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Jakarta Post
The Jakarta Post
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Veteran writers win Khatulistiwa awards

  • Tertiani ZB Simanjuntak

    The Jakarta Post

Jakarta | Fri, November 21, 2014 | 09:38 am
Veteran writers win Khatulistiwa awards

Oka Rusmini, JP/Wendra Ajistyatama

Iksaka Banu. JP/Wendra AjistyatamaIksaka Banu. JP/Wendra Ajistyatama

The organizers of Kusala Sastra Khatulistiwa have created a new dawn for Indonesia'€™s world of the written word.

Currently in its 14th year, the event had its name changed from the Khatulistiwa Literary Awards into one using words referring to recognition of achievement, literature and the equator that originated from Sanskrit, one of the oldest languages used in the archipelago.

At the awards ceremony on Thursday at Atrium Plaza Senayan in South Jakarta, linguistics expert Totok Suhardiyanto said that the change was suggested by Indonesian dictionary and thesaurus compiler Eko Endarwoko.

'€œ'€™Kusala'€™ has richer meaning of the recognition of people'€™s remarkable achievements,'€ Totok said.

Top honors in poetry went to Bali-based Oka Rusmini, for her collection Saiban, referring to traditional Balinese offerings of gratitude; while the winner in prose category was Iksaka Banu, for his short story '€œSemua untuk Hindia'€ (All for Hinda '€“ a riff on Hinda Belanda, the Dutch name for its colony in what would be Indonesia), which was included in a Gramedia anthology of the nation'€™s best short stories.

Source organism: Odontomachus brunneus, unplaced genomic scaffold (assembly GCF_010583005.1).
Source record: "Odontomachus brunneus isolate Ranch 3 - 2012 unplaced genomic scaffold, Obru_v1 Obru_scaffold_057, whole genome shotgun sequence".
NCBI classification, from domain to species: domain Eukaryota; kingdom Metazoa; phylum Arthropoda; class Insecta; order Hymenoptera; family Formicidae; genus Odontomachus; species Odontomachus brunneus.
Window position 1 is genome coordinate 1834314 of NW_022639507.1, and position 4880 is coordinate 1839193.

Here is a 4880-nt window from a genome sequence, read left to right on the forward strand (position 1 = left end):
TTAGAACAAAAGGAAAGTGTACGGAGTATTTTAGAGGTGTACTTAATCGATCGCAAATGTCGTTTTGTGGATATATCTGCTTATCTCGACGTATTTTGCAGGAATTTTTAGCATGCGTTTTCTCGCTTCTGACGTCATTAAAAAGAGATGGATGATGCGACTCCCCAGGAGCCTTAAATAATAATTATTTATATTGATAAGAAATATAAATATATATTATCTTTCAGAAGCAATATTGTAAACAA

'€œMy appreciation goes to the award organizers and the jury for selecting works that are still not considered popular by Indonesia'€™s literary industry,'€ said Oka.

Six anonymous judges said to have included linguistic experts, writers and literary observers worked from May, whittling a host of nominees down to five in each category.

The coordinator for selection and judging, writer and artist Saras Dewi, said that they spent two months collecting work, including those released by independent publishers.

'€œUnlike last year'€™s entries, which were somehow dominated by the 1965 and 1998 riots; this year, the judges found that the entries used similar metaphors and philosophical symbolism,'€ Saras said.

'€œThe prose winner introduced a new style of narration that is yet to be recognized in Indonesia, while the poetry [winner] describes the author'€™s painful life experience that goes deeply into the words used,'€ said Saras, who is also a lecturer at the University of Indonesia'€™s philosophy department.

The event'€™s founder, the noted filmmaker and author Richard Oh, said that the institution has launched a website to reach more writers.

'€œFor the next event, we are considering whether to extend the award to non-fiction works,'€ Richard said.

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